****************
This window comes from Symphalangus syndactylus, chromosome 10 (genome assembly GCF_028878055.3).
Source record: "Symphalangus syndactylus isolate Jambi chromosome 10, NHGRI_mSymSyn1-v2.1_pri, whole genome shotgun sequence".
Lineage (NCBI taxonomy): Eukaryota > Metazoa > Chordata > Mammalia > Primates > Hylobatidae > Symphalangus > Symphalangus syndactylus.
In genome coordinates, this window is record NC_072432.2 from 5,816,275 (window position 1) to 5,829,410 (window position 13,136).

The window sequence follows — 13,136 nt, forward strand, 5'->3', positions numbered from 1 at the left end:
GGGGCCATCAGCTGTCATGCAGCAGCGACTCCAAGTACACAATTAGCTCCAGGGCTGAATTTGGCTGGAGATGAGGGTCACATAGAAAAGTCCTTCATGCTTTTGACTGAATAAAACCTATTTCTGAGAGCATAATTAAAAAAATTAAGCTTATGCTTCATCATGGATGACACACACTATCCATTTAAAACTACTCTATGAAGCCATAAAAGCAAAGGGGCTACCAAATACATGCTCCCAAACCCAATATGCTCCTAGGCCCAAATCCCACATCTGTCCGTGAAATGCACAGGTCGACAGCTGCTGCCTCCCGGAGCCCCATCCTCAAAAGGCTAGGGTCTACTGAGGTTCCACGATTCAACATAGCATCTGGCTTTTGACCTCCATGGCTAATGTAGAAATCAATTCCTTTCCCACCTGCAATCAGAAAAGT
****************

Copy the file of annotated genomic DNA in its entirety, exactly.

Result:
This window comes from Symphalangus syndactylus, chromosome 10 (genome assembly GCF_028878055.3).
Source record: "Symphalangus syndactylus isolate Jambi chromosome 10, NHGRI_mSymSyn1-v2.1_pri, whole genome shotgun sequence".
Lineage (NCBI taxonomy): Eukaryota > Metazoa > Chordata > Mammalia > Primates > Hylobatidae > Symphalangus > Symphalangus syndactylus.
In genome coordinates, this window is record NC_072432.2 from 5,816,275 (window position 1) to 5,829,410 (window position 13,136).

The window sequence follows — 13,136 nt, forward strand, 5'->3', positions numbered from 1 at the left end:
GGGGCCATCAGCTGTCATGCAGCAGCGACTCCAAGTACACAATTAGCTCCAGGGCTGAATTTGGCTGGAGATGAGGGTCACATAGAAAAGTCCTTCATGCTTTTGACTGAATAAAACCTATTTCTGAGAGCATAATTAAAAAAATTAAGCTTATGCTTCATCATGGATGACACACACTATCCATTTAAAACTACTCTATGAAGCCATAAAAGCAAAGGGGCTACCAAATACATGCTCCCAAACCCAATATGCTCCTAGGCCCAAATCCCACATCTGTCCGTGAAATGCACAGGTCGACAGCTGCTGCCTCCCGGAGCCCCATCCTCAAAAGGCTAGGGTCTACTGAGGTTCCACGATTCAACATAGCATCTGGCTTTTGACCTCCATGGCTAATGTAGAAATCAATTCCTTTCCCACCTGCAATCAGAAAAGT